According to the Korean Times, South Korea’s retail giant, Lotte, officially pulled its business out of China altogether and focused on the Southeast Asia market, including Indonesia and Vietnam.
On Sunday, May 22, Lotte announced that it would close its headquarters office in China in the first half of this year. Most of the employees have been relocated to South Korea, and the only remaining process is to cancel its business license in the country.
The company’s move started in 2019 as Beijing continued retaliation against Korean firms after South Korea decided to station a U.S. anti-missile battery in 2016.
Lotte is the main target of the diplomatic tensions between Beijing and Seoul over installing an anti-missile Terminal High Altitude Area Defense (THAAD) in 2017 on its golf course.
Since then, the Chinese regime has incited a widespread boycott of Korean firms, causing the company substantial loss. In addition, Beijing also keeps imposing stricter regulations on the company’s operations in the country.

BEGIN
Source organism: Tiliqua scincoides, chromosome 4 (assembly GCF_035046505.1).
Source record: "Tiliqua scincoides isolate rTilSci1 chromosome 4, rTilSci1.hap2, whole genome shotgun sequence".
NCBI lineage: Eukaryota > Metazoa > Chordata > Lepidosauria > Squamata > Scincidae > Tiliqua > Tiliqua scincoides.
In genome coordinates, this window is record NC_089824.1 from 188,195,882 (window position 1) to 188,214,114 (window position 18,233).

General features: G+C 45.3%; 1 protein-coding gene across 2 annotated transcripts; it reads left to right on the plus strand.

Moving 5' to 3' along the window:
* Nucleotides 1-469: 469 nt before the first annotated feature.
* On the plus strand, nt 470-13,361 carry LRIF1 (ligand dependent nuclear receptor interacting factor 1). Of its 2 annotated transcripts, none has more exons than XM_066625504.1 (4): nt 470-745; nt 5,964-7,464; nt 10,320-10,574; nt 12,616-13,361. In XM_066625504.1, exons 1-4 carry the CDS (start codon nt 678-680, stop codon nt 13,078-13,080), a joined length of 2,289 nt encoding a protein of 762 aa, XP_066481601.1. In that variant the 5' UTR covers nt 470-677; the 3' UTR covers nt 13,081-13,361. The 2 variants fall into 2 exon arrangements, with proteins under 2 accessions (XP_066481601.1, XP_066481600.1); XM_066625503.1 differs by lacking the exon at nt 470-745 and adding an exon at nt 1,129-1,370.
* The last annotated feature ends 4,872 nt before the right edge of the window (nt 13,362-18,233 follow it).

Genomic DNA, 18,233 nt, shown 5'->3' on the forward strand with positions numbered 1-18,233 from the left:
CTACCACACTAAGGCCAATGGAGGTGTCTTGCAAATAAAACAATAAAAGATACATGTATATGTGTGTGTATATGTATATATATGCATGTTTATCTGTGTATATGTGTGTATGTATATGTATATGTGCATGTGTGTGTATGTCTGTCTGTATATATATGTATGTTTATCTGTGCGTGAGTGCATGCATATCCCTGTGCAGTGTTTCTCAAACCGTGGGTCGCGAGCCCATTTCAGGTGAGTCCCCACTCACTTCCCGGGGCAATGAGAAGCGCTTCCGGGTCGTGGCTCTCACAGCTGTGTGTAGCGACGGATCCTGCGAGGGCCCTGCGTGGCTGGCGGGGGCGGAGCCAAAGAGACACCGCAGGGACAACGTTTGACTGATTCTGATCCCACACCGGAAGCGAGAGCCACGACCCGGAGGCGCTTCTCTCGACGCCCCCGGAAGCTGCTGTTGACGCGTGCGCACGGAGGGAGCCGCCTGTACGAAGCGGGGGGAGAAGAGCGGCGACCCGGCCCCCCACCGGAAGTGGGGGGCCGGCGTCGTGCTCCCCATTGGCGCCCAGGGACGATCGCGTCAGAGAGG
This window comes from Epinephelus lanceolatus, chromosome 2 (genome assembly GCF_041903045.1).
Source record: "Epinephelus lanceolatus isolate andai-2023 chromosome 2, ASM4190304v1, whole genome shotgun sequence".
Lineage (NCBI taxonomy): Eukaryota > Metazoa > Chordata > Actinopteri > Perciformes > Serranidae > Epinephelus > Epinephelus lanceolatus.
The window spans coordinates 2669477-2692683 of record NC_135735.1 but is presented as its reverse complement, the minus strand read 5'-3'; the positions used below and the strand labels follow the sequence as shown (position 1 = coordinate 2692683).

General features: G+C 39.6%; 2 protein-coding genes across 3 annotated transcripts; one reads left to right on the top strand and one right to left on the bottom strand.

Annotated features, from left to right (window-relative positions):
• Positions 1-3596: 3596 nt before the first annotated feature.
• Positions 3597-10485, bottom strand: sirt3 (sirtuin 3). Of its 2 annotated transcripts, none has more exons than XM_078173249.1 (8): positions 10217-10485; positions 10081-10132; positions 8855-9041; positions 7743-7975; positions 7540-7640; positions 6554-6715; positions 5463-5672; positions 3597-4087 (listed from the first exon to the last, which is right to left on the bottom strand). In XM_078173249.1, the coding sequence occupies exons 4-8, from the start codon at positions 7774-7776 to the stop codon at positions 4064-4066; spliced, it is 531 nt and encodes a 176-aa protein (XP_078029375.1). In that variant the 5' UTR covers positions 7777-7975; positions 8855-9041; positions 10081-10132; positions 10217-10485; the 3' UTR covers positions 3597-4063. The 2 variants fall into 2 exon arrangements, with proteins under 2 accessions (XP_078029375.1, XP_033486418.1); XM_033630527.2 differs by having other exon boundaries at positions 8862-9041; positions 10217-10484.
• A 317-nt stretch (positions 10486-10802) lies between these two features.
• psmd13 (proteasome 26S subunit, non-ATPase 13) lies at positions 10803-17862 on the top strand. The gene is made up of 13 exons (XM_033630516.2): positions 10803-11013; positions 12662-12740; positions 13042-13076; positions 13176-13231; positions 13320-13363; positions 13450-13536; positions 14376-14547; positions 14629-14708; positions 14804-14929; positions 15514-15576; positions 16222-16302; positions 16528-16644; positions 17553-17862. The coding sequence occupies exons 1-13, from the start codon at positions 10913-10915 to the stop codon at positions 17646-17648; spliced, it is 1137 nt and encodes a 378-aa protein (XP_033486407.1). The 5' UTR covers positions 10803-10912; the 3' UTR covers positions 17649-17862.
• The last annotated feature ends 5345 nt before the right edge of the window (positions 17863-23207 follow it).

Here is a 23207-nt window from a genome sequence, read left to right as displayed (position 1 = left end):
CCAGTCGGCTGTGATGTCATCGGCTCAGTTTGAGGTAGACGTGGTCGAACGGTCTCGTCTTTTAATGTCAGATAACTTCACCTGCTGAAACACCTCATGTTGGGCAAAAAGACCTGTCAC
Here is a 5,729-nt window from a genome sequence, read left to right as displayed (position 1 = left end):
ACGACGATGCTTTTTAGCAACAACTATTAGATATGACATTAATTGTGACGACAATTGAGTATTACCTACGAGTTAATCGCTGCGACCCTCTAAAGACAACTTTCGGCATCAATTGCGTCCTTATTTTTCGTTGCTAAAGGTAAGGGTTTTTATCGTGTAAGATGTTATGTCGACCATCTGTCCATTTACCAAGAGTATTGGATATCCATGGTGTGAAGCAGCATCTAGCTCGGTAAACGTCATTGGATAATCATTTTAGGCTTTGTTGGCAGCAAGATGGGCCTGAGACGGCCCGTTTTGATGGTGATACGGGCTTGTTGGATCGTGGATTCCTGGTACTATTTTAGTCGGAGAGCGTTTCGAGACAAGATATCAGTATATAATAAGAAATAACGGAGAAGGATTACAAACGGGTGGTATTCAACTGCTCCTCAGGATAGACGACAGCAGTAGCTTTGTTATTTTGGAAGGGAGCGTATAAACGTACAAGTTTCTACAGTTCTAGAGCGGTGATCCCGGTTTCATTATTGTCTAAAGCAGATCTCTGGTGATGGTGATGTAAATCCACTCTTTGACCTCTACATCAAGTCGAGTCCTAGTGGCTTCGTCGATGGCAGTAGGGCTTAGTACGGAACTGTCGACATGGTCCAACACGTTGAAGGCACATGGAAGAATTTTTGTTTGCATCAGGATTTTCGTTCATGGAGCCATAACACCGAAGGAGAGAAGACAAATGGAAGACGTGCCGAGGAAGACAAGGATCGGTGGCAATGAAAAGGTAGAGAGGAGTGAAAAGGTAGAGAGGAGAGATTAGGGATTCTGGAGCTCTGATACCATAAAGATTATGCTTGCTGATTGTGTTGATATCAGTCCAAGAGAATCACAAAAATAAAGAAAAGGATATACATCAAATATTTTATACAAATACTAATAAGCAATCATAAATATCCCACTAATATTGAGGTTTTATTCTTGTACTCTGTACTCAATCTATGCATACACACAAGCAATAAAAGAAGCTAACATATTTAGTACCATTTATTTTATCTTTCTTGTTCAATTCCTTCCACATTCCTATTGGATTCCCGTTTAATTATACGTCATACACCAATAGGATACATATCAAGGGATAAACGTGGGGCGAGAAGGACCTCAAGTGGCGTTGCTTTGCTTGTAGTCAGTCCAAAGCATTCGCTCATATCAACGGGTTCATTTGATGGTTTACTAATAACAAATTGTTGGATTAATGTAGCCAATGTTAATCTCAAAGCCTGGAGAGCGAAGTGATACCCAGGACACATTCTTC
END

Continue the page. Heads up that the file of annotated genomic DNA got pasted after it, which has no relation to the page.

The company entered China in 2004 and has invested nearly 10 billion dollars in its business. As of 2017, Lotte had 130 stores in China before it decided to pull out.
A major online accommodation booking firm from the U.S., called Airbnb, also announced closing its domestic operations in China.
The company plans to remove all its Chinese listings by this summer.
CNBC reported that Airbnb established its business in China in 2016. The company has since faced increasing competition from domestic firms, and the sector was already costly and hard to run in the country. In addition, the Covid-fighting measures from Beijing only worsened these issues.
Airbnb co-founder Nathan Blecharczyk told CNBC that stays by people in China on the company’s platform only have accounted for about 1% of revenue over the last few years. Airbnb will continue to run an office in China to focus on those wanting overseas stays.
The company decision came after prolonged Covid-related lockdowns in China that hurt both foreign-invested firms and local businesses.
Earlier this week, Apple reportedly told its contract manufacturers to increase production outside China.